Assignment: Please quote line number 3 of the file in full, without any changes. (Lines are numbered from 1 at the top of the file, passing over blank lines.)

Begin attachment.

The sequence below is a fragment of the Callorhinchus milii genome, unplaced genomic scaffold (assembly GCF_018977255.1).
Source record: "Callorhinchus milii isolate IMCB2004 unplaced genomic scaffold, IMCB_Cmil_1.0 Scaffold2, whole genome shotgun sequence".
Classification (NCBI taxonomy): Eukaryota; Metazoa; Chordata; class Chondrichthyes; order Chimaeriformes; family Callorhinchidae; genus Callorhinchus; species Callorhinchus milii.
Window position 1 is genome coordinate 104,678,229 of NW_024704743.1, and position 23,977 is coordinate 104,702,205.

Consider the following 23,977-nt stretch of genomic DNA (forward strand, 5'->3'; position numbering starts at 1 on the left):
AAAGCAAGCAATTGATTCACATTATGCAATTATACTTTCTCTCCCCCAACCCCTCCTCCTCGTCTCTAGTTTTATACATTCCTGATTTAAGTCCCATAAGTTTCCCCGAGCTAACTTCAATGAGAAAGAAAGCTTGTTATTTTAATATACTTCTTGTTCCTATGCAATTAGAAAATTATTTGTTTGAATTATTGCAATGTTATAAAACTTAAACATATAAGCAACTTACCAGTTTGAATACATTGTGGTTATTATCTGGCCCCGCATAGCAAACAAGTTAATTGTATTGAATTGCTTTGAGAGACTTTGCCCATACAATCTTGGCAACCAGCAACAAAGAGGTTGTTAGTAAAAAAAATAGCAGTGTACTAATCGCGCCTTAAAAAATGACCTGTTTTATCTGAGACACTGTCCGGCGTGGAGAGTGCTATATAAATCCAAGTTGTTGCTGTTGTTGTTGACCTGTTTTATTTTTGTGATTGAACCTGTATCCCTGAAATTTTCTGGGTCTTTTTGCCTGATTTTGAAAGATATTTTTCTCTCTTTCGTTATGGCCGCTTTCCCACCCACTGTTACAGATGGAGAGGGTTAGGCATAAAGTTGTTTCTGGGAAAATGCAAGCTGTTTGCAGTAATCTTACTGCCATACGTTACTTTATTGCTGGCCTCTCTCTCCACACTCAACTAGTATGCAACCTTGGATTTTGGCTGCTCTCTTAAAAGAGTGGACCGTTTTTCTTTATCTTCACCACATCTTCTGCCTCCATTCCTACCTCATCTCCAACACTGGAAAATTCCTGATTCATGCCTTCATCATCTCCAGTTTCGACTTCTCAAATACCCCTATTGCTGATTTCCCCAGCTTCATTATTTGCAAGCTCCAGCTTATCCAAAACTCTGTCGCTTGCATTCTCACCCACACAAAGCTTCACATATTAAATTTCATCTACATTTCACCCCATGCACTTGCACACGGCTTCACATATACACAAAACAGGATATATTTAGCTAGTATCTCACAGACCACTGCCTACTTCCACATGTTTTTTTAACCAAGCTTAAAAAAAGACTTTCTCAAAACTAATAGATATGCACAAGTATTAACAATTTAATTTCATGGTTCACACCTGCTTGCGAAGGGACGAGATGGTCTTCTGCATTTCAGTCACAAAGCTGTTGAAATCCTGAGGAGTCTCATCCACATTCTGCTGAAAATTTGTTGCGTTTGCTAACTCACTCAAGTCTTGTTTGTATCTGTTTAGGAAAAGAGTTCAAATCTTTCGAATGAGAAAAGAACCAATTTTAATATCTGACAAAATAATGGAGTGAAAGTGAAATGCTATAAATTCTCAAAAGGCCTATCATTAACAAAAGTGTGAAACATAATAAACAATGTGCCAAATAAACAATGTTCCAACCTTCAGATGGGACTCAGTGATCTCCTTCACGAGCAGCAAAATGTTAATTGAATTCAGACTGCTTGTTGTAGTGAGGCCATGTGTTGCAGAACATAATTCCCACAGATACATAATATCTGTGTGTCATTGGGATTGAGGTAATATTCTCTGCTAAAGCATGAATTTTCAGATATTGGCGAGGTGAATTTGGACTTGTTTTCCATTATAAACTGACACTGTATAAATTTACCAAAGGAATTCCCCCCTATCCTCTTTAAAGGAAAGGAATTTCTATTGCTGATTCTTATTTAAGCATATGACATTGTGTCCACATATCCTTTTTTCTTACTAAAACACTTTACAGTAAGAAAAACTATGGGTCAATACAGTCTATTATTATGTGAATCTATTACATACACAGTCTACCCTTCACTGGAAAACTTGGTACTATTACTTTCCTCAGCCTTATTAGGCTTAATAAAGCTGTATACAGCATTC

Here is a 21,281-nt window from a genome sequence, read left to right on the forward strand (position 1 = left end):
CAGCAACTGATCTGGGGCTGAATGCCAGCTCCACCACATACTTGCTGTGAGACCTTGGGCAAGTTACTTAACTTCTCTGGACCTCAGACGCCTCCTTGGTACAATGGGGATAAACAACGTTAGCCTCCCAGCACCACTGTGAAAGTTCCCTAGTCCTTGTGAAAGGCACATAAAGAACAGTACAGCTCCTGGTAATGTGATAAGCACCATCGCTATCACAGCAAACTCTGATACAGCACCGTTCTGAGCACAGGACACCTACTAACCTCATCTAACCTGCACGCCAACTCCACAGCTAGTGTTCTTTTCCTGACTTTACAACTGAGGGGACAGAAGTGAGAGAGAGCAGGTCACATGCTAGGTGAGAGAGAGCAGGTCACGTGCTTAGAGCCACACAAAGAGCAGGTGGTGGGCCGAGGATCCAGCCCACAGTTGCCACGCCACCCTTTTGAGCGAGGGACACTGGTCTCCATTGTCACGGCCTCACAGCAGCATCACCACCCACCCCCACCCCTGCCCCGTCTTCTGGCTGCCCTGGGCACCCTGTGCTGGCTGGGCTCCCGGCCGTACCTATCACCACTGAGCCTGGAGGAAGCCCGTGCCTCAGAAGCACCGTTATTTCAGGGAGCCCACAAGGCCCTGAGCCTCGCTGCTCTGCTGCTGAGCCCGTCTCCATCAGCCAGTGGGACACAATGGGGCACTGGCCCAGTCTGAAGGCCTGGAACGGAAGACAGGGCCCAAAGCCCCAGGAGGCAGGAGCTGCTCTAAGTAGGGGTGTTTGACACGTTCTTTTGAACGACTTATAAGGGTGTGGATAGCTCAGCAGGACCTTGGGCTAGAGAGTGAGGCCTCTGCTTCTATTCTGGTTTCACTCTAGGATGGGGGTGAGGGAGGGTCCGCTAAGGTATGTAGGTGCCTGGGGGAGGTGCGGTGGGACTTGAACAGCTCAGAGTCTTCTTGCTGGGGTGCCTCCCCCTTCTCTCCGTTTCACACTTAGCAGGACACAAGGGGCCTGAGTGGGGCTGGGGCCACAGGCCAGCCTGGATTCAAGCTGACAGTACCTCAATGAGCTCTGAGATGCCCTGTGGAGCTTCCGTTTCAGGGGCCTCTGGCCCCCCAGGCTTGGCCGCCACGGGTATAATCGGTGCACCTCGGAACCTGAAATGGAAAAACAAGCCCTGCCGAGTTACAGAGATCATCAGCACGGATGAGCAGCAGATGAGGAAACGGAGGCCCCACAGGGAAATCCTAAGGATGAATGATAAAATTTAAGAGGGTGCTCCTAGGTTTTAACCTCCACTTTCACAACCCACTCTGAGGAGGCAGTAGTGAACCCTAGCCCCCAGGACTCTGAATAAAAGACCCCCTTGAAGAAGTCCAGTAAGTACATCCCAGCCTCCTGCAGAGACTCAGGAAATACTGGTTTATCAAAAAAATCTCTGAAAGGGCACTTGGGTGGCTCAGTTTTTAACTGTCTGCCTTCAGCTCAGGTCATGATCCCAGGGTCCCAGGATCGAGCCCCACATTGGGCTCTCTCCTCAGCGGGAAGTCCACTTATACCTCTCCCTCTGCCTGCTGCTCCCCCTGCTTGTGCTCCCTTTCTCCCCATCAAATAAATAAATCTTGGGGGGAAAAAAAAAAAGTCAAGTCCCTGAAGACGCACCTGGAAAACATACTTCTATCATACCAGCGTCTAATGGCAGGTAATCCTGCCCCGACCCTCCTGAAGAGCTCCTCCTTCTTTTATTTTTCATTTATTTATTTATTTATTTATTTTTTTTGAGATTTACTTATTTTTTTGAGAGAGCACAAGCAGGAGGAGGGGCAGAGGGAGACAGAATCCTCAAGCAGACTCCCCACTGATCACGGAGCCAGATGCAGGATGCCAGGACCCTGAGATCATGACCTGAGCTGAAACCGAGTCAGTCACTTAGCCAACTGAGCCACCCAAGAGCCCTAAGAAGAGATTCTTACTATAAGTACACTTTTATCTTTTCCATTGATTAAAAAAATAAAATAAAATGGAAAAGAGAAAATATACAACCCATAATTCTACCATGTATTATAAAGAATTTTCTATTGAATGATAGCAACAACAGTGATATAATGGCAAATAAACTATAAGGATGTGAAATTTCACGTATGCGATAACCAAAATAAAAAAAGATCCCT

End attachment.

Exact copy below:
Classification (NCBI taxonomy): Eukaryota; Metazoa; Chordata; class Chondrichthyes; order Chimaeriformes; family Callorhinchidae; genus Callorhinchus; species Callorhinchus milii.